Drug Use among Teenagers with Teenage Drug Use Survey

Teenagers are often curious to try new things. At this age, they learn to smoke, drink, and use drugs. It is an unstable, unsafe period because they endanger themselves and others, and develop addictions.

Monitoring the Future Survey

Monitoring the Future (MTF) is a survey about drug use. It surveys 8th, 10th, and 12th graders. MTF asked teenagers about their drug use during the past month, past year, and lifetime. Here are the main results of the 2015 survey.

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Good News and Bad News

At a glance, the survey is showing encouraging news. Consumption of most of the substances has declined for 8th, 10th, and 12th graders. This is especially true in the past year. However, the older the students, the higher the consumption. The exceptions are inhalants and methamphetamine.

Some of the drugs show low usage among teenagers. However, taking into consideration that 8th graders are just 14 years old, that 2.3% of them have already used MDMA is an alarming sign.

  • 3.1% of 8th graders admitted to having used K2/Spice (synthetic marijuana)
  • 5.2% of 10th graders have taken adderall
  • 38.6% of 12th graders have taken illicit drugs, just during the past year


Electronic cigarettes are a recent trend, first invented in 2003 in China. It is an electronic device meant to replace tobacco cigarettes. The fluid in the e-cigarette is usually made of nicotine, propylene glycol, glycerin, and flavorings. Unfortunately, studies show that e-cigarette smokers are less likely to quit smoking. In a randomized trial, 29% of e-cigarette smokers continued e-cigarettes at 6-months compared to only 8% of nicotine patch users. This suggests that the e-cigarette is not an effective means of quitting. In addition, scientists have found cartridges to contain hazards, such as cytotoxic heavy metal and silicate particles.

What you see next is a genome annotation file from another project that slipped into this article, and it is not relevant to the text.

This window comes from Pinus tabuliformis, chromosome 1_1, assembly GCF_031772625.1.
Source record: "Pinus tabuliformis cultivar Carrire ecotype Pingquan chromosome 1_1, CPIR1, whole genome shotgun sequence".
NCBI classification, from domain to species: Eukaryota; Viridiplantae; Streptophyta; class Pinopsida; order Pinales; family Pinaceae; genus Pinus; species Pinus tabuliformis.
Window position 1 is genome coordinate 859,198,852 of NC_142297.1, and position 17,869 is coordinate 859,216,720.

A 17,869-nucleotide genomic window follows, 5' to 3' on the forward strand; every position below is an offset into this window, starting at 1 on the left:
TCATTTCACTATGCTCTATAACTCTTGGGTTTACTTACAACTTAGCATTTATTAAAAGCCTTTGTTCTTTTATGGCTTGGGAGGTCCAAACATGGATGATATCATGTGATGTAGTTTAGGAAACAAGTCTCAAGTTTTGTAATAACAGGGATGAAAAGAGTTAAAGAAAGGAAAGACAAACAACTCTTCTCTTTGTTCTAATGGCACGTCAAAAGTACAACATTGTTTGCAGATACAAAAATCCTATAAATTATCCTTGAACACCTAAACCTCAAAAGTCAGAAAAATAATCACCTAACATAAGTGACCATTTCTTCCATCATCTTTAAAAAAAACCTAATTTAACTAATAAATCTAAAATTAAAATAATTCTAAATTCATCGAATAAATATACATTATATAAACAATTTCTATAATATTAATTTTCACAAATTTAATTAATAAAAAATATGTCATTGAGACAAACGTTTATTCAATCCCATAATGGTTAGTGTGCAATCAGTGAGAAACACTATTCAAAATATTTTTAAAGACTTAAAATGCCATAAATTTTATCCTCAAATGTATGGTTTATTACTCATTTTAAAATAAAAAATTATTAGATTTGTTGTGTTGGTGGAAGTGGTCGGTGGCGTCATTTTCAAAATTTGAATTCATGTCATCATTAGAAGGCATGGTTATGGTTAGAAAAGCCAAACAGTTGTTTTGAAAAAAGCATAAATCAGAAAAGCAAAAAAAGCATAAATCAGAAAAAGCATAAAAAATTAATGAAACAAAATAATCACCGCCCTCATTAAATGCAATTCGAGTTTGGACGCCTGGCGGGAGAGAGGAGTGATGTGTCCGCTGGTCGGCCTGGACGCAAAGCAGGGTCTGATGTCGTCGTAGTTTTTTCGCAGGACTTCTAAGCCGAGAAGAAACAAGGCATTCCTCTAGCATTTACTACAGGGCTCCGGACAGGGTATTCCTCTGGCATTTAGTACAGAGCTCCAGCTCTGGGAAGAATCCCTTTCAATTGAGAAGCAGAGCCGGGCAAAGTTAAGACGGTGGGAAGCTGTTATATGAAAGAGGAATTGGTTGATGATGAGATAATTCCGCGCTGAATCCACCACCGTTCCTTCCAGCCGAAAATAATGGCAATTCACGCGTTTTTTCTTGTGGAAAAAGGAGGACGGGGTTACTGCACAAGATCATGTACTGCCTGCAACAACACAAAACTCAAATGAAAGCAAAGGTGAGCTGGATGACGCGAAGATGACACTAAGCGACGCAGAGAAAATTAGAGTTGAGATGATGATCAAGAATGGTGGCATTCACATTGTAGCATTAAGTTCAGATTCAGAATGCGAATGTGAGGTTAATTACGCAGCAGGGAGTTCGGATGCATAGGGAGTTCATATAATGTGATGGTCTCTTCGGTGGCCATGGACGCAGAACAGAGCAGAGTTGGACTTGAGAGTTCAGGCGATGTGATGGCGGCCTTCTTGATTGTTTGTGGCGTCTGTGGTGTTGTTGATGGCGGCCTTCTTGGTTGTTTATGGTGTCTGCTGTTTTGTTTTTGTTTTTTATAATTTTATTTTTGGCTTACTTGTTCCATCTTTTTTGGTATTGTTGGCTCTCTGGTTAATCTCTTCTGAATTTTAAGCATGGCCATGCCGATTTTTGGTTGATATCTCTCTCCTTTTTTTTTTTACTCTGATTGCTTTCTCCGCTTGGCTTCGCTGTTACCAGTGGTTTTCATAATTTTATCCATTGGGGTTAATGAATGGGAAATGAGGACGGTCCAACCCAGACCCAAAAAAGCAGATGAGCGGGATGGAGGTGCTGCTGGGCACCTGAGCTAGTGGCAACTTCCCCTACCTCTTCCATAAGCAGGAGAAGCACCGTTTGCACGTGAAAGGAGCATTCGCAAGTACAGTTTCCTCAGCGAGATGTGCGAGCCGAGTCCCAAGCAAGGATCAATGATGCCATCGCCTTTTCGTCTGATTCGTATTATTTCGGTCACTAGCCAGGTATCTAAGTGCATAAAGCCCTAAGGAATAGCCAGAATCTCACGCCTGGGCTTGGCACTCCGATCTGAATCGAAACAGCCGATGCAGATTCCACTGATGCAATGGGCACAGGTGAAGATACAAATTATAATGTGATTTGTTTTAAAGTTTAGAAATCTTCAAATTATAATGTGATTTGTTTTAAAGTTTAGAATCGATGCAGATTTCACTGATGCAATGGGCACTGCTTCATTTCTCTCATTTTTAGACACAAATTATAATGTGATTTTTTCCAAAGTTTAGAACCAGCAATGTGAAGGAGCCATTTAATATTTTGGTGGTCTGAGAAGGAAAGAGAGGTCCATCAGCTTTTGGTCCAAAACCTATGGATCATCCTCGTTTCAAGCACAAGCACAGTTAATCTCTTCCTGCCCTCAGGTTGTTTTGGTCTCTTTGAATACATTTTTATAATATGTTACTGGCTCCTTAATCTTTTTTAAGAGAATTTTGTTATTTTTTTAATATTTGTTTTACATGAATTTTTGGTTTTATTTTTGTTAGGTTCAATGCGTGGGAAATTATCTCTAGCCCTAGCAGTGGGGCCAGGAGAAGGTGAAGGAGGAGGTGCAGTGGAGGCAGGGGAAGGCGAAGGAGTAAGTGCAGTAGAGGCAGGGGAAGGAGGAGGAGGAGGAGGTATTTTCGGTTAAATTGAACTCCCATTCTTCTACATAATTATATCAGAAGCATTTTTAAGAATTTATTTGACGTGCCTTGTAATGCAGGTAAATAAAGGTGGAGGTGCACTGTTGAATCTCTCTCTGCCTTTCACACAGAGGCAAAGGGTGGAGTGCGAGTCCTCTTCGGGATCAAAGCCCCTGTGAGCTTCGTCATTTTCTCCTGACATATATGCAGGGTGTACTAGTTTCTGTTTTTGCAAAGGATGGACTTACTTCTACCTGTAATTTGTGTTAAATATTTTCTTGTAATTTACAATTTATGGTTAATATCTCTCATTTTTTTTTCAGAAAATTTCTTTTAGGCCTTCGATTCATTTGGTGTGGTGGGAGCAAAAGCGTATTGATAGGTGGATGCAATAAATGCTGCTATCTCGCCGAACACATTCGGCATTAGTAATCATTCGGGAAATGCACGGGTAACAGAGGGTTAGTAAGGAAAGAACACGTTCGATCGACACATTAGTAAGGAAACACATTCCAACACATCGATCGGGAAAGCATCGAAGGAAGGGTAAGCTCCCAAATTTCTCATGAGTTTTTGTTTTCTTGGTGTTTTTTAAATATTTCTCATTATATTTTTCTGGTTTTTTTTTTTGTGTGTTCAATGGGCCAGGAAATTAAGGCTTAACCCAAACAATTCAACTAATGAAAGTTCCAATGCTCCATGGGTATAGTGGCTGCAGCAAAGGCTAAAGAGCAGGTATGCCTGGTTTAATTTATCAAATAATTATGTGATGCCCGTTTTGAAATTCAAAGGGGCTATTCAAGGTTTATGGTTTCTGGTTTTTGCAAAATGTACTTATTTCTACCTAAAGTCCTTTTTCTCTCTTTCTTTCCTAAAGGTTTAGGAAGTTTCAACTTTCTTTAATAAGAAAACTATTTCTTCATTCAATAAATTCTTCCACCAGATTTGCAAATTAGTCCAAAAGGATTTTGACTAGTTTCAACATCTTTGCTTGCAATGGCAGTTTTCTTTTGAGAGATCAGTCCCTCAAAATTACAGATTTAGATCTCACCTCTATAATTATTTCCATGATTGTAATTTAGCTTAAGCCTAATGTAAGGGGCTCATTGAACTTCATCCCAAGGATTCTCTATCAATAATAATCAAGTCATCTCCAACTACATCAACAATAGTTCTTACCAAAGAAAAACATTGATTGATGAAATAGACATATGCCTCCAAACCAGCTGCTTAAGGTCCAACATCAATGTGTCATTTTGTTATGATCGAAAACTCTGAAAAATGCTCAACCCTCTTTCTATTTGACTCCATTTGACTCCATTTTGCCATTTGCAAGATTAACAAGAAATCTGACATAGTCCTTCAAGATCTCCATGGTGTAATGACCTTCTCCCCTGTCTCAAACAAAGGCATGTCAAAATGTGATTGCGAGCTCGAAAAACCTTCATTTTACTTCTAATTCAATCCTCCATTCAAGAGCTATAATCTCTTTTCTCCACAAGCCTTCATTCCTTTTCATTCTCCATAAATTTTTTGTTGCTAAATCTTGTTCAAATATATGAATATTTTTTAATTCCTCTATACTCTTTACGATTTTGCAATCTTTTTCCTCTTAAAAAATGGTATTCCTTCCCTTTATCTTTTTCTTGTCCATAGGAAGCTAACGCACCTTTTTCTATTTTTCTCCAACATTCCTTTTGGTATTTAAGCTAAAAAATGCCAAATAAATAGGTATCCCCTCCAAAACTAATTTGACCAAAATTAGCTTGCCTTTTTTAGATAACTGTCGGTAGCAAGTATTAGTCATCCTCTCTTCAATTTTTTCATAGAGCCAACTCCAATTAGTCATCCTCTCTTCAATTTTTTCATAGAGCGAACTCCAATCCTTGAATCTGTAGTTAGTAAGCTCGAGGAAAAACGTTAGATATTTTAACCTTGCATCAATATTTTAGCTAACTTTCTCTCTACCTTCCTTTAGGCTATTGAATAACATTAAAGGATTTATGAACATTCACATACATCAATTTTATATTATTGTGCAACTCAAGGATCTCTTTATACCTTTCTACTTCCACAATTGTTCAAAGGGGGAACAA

The usage of e-cigarettes among 8th graders grew from 8.7% to 9.5% (past month, 2014 – 2015). NIDA Director, Dr. Nora Volkow, discussed an NIH study of a possible link between e-cigarettes and initiation of tobacco use. She stated that nicotine is an addictive substance. By its nature, it produces neuroplastic changes in the brain. The goal of the study was to determine whether early exposure of teens to nicotine could prime their brain for the rewarding effects of other drugs. Do kids exposed to electronic cigarettes move to regular cigarettes?  The study proved this theory.


Another concern nowadays is the increasing popularity of fentanyl, a strong synthetic opioid. This danger is confirmed by the dramatic increase in deaths from overdoses of this drug. This opioid is 80 times as potent as morphine, and hundreds of times more potent than heroin. MTF did not ask about fentanyl use, because it is a new drug. Moreover, fentanyl is often sold as heroin, or mixed with cocaine, MDMA, and heroin. Hence, the increasing number of deaths is a result of people not even knowing what they are taking.

  1. https://www.drugabuse.gov/trends-statistics/monitoring-future/monitoring-future-study-trends-in-prevalence-various-drugs
  2. https://www.drugabuse.gov/videos/teens-using-e-cigarettes-more-likely-to-start-smoking-tobacco
  3. http://www.cdc.gov/niosh/ershdb/EmergencyResponseCard_29750022.html
  4. https://www.ncbi.nlm.nih.gov/pmc/articles/PMC4055566/
  5. http://clincancerres.aacrjournals.org/content/clincanres/early/2015/01/08/1078-0432.CCR-14-2544.full.pdf

Nelly Botezatu


Nelly Botezatu is a doctoral student in Economics. She enjoys learning new subjects, discovering trends, insights and data relationships. After studying the fundamentals of graphic design, she now presents her data analysis via infographics. She strives to add to the body of online knowledge for our clients.


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